Ice Path Is Still Pokemon’s Hardest Challenge

I’m not going to lie to you, I breezed past Whitney in my first playthrough of Pokemon Silver. I don’t know why or how, but I only realised she was a problem when I got older and saw millions of people complaining about her Miltank on the internet. Guess you all just need to git gud.

One thing that did stump me, however, was Ice Path. This slippery bastard was a huge square of ice. You can’t walk on it properly, instead gliding over its surface in the direction you started. A few rocks and boulders punctuate the glossy surface, and you soon learn you can crack its perfect surface with more, using Strength to push them down from the floors above.

You can see the exit. You watch it slide past, tantalising but just out of reach as you slip and slide on by at not-quite-the-right-angle. I tried to work it out backwards, starting at the exit, and planning my route across in reverse. That didn’t work. I don’t know whether it was poor planning or poor execution, but I ended up a square off every time.

It didn’t help that every time I went back to solid, grippy ground, I’d encounter another horde of Delibird or Swinub. Solving the Strength puzzle upstairs was similarly plagued by Pokemon, making the solution yet more infuriating, having to retrace my steps and remember what stage I was at every time I ran from another encounter. Don’t forget, I was but a child when Gold & Silver came out, I probably played them at around the age of six or seven, so Repels were an illogical waste of money. Just like status moves, right?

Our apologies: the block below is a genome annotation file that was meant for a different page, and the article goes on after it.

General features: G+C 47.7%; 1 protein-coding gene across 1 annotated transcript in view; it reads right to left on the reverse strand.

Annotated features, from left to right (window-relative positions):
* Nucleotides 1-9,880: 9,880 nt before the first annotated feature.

Looking back, it feels like I spent weeks stuck inside that mountain, desperate to get to Blackthorn City and challenge Clair. Except I didn’t know that’s what was coming, so I was just excited to continue my journey to becoming a Pokemon master, the very best like no one ever was. Professor Elm had entrusted me with the task of filling the Pokedex, but he hadn’t mentioned anything about navigating glacial caves. In reality, I probably only spent days or even mere hours trying out different paths across the ice. One thing I do remember, though, is how I eventually did it.

I went to Game and bought a guidebook. One name sticks in my memory: the Pokemon Pocket Pokedex, or Triple-P as me and my brother used to call it. However, this wasn’t released until 2006, so I must have used a precursor to help me tackle Ice Path. Whatever it was called, this was the first time I’d ever used a guide to help me beat a game. I didn’t have loads of access to the internet at this age, and friends at school were as helpful as Nevermeltice on an Arcanine.

This was a major step in my Pokemon career, and guides helped me to complete Pokedexes for years to come. I didn’t feel like I’d cheated, I just felt relief that it was over. I was through. Someone else had a bigger brain than I, and I was through. The glacial puzzle was no match for me and my little book. I felt like I could defeat God, so I did the next best thing: beat up Clair and her Dragons with my newly acquired Piloswine.

If you happen to be stuck at this point two decades after me, you don’t need to buy a guidebook. I’ll pay it forward and write out the directions here. Once you’ve forced every boulder into the main ice puzzle, follow this precisely: down, left, up, left, down, left (pick up the Max Potion), down, right, up, left, one step down, right, down, left, down, left, up, right. Easy.

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